Many of us may have had the occasional experience of nodding off during prayer or even at Mass, especially if you have had a tiring day, after a heavy meal, or even when the homily is not engaging (boring).  While in the seminary, early morning meditation time can sometimes be very challenging especially if I had a late night the previous day. I used to console myself by thinking even the disciples fell asleep despite Jesus asking them to keep awake and pray just before His passion. So, it’s not that bad after all… the spirit is willing, but the flesh is weak!

As we begin the season of Advent, we are presented with the gospel passage that has vigilance as its central theme. The instruction “be vigilant” is repeated in various forms at least five times: Be on your guard (v.33), stay awake!” (v. 33), he has told the doorkeeper to stay awake (v. 33), so stay awake (v. 35), I say to all: Stay awake! (v. 37). The insistence of being awake is to welcome the Master who will come suddenly and unexpectedly. Like the servants of the parable, we are instructed to be prepared at all times.

Not only in the spiritual sense but also in the practical sense, Advent is a time of waiting. As we begin this season, most people, especially children, are already eagerly counting the days to Christmas. The spiritual attitude of waiting is not the same as counting the days to Christmas or looking for the signs when the Lord will come again.

The Christian attitude of waiting can be characterised in three ways. Firstly, our waiting is an expectant waiting and not passive waiting. Passive waiting is thinking something good may happen and therefore the person is willing to sit around and see if anything happens. On the other hand, expectant waiting is filled with hope. Deep down you know that it will happen but it is only a matter of time. Secondly, even though our waiting is with expectancy, but we must also be prepared for unexpected answers. Expectancy on our part may be marked out by our own desires and thoughts. However, God can “surprise” us in the way He chooses to respond and we must learn to expect those “surprises”. We need to trust in the Lord and not in our own understanding. Thirdly, our waiting on the Lord must be grounded on steadfast prayer and joyful thanksgiving. God can only accomplish His good purposes in our lives when we wait for Him and persevere in prayer. In the words of St Paul, “Set your mind on things that are above, not on things that are on earth. For you have died, and your life is hidden with Christ in God. When Christ who is your life appears, then you also will appear with him in glory” (Colossians 3:2-4).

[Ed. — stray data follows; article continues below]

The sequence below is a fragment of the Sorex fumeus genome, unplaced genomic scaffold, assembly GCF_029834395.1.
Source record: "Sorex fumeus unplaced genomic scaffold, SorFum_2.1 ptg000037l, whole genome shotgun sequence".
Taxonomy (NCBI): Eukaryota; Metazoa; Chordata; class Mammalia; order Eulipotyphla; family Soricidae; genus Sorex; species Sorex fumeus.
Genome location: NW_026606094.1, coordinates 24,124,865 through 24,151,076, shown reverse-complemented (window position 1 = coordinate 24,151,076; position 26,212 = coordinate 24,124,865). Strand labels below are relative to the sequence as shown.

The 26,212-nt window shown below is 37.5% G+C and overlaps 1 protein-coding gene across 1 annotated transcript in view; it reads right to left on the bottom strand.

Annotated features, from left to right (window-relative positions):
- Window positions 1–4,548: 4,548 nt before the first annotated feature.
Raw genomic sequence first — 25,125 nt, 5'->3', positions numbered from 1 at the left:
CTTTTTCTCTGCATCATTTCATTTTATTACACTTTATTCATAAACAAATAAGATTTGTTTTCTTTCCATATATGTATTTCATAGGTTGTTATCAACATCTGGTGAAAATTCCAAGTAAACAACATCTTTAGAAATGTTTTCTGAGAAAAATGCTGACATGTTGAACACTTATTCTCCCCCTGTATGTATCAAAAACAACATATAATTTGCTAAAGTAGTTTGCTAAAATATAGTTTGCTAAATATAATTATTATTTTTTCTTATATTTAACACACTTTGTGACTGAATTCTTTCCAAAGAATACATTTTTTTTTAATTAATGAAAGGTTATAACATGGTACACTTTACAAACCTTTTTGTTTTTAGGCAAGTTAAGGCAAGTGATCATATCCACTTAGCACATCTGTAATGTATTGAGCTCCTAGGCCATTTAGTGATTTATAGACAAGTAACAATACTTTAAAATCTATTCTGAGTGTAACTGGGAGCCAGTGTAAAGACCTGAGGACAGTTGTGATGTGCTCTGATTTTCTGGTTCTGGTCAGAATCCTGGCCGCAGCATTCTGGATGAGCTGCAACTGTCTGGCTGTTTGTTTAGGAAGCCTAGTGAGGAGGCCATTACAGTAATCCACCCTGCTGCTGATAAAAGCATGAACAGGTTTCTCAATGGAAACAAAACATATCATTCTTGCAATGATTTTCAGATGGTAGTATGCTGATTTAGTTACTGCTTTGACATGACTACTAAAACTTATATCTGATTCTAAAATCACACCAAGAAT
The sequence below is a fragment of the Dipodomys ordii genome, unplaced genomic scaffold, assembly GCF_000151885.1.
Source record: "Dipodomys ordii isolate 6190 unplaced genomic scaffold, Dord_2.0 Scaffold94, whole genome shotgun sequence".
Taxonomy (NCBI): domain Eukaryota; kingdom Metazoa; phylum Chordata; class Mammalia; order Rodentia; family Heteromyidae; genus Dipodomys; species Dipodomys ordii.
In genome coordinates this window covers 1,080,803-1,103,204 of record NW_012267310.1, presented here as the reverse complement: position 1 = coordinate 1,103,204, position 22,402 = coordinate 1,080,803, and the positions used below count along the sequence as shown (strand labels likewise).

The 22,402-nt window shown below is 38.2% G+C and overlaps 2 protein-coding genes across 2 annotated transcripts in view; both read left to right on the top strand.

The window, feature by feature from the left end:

In all of this, as followers of Jesus, we must proclaim that we believe that we have a future worth waiting for and that there are promises that God will surely keep. In that sense, Advent calls us to not laze around and wait idly for the Lord. It is both a reminder and invitation that we must be actively working and preparing a new world by collaborating actively in building it. In the second reading today, St Paul reminds us that we have been enriched by the Holy Spirit with gifts and talents to make this world a better place until the coming of the Day of the Lord.

As we look towards celebrating the birth of our Lord Jesus Christ and prepare liturgically His second coming, let us not forget that He is already amongst us. This Advent is another opportunity to re-engage with the sheer urgency in the mission of Jesus through the Church… O come, divine Messiah! The world in silence waits the day when hope shall sing its triumph and sadness flee away.

First Sunday of Advent (29 Nov 2020)